Heathrow expansion: consultation reopened to examine new evidence
By Adam Shaw (Harrow Times)
Heathrow opposition welcome second consultation on expansion scheme
Politicians have voiced their opposition to the proposed expansion at Heathrow Airport, as a new public consultation opened.
The Government believes that building a third runway at the UK’s busiest airport is preferable to expanding Gatwick.
However, a second consultation was announced by transport minister Chris Grayling to examine new evidence and those opposed to the move have urged the public to voice their opinions.
The decision is considered particularly relevant to Harrow, a region which is likely to be affected by any growth at Heathrow.
Harrow Liberal Democrats said new flight paths would mean an increase in noise for people living in the borough.
They also cited the short-sightedness in not including it in the original consultation “despite it being closer than other areas that were consulted”.
Vince Cable, Liberal Democrat Leader, said: “I urge all those concerned about the environmental and social impact of Heathrow expansion to make their voice heard through this consultation.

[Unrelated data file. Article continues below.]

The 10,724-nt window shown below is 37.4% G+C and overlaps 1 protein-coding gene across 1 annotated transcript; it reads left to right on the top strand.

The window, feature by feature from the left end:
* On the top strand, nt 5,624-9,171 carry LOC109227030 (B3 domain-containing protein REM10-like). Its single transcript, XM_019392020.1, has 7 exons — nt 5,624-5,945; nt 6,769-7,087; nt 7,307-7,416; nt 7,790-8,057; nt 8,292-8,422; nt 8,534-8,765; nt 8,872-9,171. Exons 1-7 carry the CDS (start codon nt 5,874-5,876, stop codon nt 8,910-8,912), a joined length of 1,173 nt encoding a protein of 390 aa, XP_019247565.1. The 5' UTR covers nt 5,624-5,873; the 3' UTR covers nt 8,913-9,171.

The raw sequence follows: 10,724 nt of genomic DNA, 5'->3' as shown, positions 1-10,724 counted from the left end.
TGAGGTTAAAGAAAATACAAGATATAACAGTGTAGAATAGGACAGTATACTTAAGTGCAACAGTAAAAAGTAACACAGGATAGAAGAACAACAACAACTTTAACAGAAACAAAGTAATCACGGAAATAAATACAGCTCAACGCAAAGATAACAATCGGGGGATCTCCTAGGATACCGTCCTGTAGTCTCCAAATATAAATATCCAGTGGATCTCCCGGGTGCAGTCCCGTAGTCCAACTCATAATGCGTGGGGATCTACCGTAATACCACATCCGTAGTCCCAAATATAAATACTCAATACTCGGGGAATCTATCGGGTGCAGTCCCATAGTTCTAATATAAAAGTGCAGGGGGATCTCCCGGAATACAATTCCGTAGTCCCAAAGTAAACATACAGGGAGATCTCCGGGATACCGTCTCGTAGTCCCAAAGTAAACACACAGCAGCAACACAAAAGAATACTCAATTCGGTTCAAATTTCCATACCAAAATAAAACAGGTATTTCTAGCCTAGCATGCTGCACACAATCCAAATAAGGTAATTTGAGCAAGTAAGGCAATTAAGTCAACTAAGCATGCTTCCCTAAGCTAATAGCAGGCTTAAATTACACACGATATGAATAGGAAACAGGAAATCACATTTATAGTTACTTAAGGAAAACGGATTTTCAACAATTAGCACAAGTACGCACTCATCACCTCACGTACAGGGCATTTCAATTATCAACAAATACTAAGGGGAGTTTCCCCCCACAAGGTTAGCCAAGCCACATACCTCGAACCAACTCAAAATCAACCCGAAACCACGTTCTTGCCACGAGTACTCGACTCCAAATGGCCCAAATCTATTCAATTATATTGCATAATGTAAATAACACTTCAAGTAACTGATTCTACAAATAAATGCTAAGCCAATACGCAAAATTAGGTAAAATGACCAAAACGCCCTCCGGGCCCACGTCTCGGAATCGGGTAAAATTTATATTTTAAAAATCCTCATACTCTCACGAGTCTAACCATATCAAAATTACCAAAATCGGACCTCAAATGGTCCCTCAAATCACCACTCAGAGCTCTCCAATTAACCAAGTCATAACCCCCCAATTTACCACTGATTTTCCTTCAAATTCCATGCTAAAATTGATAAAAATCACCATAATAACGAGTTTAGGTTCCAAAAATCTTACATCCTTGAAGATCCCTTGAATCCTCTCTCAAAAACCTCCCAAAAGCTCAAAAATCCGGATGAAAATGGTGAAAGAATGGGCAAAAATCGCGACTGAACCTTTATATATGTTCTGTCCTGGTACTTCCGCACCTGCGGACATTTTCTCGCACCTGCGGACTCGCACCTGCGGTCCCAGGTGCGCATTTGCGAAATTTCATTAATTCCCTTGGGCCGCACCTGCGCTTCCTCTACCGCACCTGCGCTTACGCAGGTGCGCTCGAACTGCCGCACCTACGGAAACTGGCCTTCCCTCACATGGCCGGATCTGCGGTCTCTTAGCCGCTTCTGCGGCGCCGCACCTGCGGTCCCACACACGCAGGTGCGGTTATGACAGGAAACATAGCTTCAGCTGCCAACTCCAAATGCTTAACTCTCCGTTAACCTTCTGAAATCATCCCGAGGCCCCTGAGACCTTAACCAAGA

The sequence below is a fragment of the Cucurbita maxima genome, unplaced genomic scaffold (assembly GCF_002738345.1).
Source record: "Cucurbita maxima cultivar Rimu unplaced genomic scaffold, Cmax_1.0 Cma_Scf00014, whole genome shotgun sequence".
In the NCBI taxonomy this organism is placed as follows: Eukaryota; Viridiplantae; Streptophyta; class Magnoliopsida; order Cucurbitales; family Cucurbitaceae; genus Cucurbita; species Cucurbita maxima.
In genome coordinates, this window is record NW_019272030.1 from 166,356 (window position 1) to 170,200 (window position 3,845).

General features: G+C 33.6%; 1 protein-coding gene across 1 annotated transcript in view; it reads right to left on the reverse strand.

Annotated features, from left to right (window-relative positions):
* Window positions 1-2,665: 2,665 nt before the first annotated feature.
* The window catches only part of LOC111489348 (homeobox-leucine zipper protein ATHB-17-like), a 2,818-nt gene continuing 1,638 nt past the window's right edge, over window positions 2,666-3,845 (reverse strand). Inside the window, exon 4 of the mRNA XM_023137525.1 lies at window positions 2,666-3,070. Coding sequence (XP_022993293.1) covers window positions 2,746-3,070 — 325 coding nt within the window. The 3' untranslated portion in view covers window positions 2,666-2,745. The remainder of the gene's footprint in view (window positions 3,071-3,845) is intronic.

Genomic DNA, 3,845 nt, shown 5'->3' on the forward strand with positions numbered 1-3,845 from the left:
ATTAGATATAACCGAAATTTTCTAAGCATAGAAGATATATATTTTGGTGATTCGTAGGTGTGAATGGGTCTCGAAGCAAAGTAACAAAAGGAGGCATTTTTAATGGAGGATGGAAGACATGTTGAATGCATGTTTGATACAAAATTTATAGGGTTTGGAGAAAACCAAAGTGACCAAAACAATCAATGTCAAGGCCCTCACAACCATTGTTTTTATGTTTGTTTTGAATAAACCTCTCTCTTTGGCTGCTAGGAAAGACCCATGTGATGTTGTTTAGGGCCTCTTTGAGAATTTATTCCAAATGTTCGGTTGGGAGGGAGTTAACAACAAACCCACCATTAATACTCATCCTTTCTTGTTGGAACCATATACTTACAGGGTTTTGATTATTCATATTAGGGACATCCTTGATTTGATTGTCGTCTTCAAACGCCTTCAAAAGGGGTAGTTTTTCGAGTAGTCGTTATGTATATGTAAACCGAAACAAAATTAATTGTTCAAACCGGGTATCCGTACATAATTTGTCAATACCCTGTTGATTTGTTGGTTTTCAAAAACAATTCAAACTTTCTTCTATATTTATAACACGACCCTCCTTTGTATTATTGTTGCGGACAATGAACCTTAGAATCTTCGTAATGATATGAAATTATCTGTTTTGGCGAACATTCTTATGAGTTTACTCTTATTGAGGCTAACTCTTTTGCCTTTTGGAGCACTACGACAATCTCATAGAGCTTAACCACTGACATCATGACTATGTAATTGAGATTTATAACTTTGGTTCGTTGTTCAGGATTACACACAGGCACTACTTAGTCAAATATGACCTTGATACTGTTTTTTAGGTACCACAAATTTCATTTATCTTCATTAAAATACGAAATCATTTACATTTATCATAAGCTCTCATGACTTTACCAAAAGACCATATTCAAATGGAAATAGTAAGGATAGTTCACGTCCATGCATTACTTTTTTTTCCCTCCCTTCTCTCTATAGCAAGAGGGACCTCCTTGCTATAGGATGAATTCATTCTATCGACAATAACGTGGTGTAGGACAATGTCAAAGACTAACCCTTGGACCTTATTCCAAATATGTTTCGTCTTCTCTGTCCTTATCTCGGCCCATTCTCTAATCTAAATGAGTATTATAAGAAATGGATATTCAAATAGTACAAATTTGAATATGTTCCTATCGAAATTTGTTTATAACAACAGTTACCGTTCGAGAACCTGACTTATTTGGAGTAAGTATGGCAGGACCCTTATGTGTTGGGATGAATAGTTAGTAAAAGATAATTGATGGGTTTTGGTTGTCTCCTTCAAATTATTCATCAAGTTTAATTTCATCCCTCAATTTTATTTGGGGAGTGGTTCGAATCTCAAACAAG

“The fact this consultation has had to be reopened shows the Government’s case remains deeply flawed.
“It is difficult to see how a third runway can be delivered without breaching legal air pollution limits.
“We will continue to work with other parties in Parliament to stop Heathrow expansion in its tracks.”
His opinion was echoed by Harrow East MP Bob Blackman who once again expressed his support for the rival expansion plan at Gatwick.
He said: “I remain steadfast in my opposition to the addition of another runway at Heathrow, since concerns continue to be raised about the environmental impact and the resultant noise and pollution would be extremely detrimental to Harrow.
“The case for a second runway at Gatwick is, in my opinion, far stronger, with less impact on the environment and residents living in the vicinity.”
Harrow residents have until December 17 to put forward their opinion about the third runway scheme.